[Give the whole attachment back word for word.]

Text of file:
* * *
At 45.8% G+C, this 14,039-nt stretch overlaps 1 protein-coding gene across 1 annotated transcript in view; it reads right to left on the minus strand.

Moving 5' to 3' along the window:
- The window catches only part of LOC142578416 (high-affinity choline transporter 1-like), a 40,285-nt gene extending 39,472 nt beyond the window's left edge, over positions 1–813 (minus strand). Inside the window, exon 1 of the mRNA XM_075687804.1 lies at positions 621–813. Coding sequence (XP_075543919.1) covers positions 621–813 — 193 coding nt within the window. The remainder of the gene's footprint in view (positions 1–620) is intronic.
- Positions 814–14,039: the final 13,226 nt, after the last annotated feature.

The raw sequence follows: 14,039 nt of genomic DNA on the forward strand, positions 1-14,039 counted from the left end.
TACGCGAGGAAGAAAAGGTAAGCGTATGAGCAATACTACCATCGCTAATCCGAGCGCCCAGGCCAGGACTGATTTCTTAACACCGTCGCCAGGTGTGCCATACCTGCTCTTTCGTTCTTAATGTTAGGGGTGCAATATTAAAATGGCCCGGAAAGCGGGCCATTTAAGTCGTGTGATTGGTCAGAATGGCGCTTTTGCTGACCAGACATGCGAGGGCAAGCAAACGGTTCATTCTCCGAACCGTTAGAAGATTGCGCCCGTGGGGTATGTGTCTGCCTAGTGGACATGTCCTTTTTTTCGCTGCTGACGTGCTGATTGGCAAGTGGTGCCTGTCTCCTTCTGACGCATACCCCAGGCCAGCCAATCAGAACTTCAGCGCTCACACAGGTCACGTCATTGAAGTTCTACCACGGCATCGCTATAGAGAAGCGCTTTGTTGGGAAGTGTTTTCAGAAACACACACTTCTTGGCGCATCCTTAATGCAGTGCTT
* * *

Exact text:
At 45.8% G+C, this 14,039-nt stretch overlaps 1 protein-coding gene across 1 annotated transcript in view; it reads right to left on the minus strand.

Moving 5' to 3' along the window:
- The window catches only part of LOC142578416 (high-affinity choline transporter 1-like), a 40,285-nt gene extending 39,472 nt beyond the window's left edge, over positions 1–813 (minus strand). Inside the window, exon 1 of the mRNA XM_075687804.1 lies at positions 621–813. Coding sequence (XP_075543919.1) covers positions 621–813 — 193 coding nt within the window. The remainder of the gene's footprint in view (positions 1–620) is intronic.
- Positions 814–14,039: the final 13,226 nt, after the last annotated feature.

The raw sequence follows: 14,039 nt of genomic DNA on the forward strand, positions 1-14,039 counted from the left end.
TACGCGAGGAAGAAAAGGTAAGCGTATGAGCAATACTACCATCGCTAATCCGAGCGCCCAGGCCAGGACTGATTTCTTAACACCGTCGCCAGGTGTGCCATACCTGCTCTTTCGTTCTTAATGTTAGGGGTGCAATATTAAAATGGCCCGGAAAGCGGGCCATTTAAGTCGTGTGATTGGTCAGAATGGCGCTTTTGCTGACCAGACATGCGAGGGCAAGCAAACGGTTCATTCTCCGAACCGTTAGAAGATTGCGCCCGTGGGGTATGTGTCTGCCTAGTGGACATGTCCTTTTTTTCGCTGCTGACGTGCTGATTGGCAAGTGGTGCCTGTCTCCTTCTGACGCATACCCCAGGCCAGCCAATCAGAACTTCAGCGCTCACACAGGTCACGTCATTGAAGTTCTACCACGGCATCGCTATAGAGAAGCGCTTTGTTGGGAAGTGTTTTCAGAAACACACACTTCTTGGCGCATCCTTAATGCAGTGCTT